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Teaching without Teachers

Sarath Syam
Tuesday, December 20, 2016
Sarath Syam
"When a student is ready, the teacher will appear" is a saying that has been alternatively attributing to Gautama Buddha and Theosophists. But in Indian education system, it seems like things are not happening in Buddhas or Theosophists way. An acute shortage of faculty members is hampering the technical education. Private engineering colleges across the country are pulling on with half the teaching strength it requires. Premier national institutes are also not in a better place. The average faculty shortage in IITs is 32 percent, while it is 31 percent in IIITs, 22 percent at IIMs and 25 percent in NITs. Various reports show that only six out of 16 IITs have met the guideline of 10:1 student to faculty ratio. Surprisingly, all the six are among the eight new IITs started in 2008. This is just the tip of the iceberg.
Lack of teachers will lead to lack of attention on the students and an eventual dilution in the overall quality of education. Even when the country's education leaders talk volumes about enhancing the research activities to gain global reputation, little is often done towards creating a faculty pool on the ground level. Therefore, we can say, Indian engineering education is clearly at a crossroad where on one side, there is a proliferation of engineering colleges, while on the other there is sheer lack of quality teachers.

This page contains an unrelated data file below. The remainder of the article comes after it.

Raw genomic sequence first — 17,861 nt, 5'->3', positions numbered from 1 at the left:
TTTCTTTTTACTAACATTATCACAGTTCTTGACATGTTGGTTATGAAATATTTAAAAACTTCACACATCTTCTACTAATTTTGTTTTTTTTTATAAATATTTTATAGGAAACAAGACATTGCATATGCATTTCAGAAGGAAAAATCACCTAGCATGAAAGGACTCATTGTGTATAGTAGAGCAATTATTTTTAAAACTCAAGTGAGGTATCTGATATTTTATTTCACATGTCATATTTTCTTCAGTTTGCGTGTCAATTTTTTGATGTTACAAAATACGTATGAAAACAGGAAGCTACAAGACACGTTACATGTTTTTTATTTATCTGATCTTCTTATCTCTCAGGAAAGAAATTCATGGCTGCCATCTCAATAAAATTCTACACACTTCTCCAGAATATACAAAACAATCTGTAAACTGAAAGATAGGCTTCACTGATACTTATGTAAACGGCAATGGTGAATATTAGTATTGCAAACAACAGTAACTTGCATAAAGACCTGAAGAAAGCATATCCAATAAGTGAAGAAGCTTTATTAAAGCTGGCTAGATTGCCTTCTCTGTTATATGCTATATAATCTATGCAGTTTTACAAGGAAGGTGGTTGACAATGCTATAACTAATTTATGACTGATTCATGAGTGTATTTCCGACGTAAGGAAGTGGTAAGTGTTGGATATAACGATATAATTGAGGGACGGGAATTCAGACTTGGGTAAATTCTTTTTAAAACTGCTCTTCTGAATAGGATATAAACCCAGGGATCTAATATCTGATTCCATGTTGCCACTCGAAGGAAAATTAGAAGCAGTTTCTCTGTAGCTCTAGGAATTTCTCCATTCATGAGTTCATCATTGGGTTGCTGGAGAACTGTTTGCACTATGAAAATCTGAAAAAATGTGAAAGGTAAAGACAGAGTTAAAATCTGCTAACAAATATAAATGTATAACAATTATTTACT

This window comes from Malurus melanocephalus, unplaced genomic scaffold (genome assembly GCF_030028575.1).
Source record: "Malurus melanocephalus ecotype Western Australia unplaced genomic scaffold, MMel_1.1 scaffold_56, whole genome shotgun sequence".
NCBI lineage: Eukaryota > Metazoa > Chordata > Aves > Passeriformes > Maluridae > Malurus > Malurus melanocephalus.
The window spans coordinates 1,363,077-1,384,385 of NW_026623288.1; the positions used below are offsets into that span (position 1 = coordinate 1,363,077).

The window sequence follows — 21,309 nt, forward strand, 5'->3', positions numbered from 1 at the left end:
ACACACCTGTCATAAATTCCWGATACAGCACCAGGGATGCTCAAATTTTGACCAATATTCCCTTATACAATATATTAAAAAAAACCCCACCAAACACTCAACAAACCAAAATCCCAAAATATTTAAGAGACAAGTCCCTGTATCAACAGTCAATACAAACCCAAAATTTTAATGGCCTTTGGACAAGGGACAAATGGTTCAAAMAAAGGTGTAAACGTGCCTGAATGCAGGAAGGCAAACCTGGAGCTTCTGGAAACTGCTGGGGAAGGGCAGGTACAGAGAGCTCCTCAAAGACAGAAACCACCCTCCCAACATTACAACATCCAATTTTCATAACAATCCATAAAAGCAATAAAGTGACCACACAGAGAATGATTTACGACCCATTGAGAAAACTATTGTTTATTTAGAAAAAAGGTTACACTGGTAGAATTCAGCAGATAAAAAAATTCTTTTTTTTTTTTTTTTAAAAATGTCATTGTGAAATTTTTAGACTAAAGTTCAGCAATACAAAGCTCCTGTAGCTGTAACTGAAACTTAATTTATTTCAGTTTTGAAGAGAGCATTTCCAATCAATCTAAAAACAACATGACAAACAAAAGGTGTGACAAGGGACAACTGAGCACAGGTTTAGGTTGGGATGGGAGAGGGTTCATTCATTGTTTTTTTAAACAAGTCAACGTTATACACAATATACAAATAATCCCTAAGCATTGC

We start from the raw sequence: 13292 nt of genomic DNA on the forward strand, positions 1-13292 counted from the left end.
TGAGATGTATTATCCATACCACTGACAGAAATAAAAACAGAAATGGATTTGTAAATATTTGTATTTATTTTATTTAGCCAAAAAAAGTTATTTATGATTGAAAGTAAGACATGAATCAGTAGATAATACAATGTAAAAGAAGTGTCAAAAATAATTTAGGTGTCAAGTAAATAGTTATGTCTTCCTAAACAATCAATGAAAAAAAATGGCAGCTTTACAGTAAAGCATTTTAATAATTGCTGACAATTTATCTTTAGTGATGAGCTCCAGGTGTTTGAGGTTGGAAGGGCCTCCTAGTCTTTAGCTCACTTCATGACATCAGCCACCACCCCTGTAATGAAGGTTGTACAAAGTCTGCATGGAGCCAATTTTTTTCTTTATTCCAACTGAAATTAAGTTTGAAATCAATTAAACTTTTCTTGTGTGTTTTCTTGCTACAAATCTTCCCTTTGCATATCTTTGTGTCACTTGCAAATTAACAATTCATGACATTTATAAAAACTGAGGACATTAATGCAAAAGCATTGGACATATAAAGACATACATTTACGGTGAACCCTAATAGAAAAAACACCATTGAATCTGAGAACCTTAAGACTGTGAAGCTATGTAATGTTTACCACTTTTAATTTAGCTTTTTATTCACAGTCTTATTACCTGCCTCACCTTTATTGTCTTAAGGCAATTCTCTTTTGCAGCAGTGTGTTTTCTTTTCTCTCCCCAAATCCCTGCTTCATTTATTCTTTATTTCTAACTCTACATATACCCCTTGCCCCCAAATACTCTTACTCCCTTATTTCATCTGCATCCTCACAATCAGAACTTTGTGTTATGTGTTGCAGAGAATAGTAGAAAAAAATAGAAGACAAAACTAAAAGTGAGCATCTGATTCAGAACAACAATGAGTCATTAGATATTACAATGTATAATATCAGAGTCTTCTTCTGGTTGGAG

Striving for a better future, we at SiliconIndia Education has released the latest edition of 'Top 100 Engineering Colleges,' an exercise that we have been conducting since past six years. On the cover, we have featured Sandip Foundation, an institute that has been producing innovative professionals who can drive towards nation's growth.

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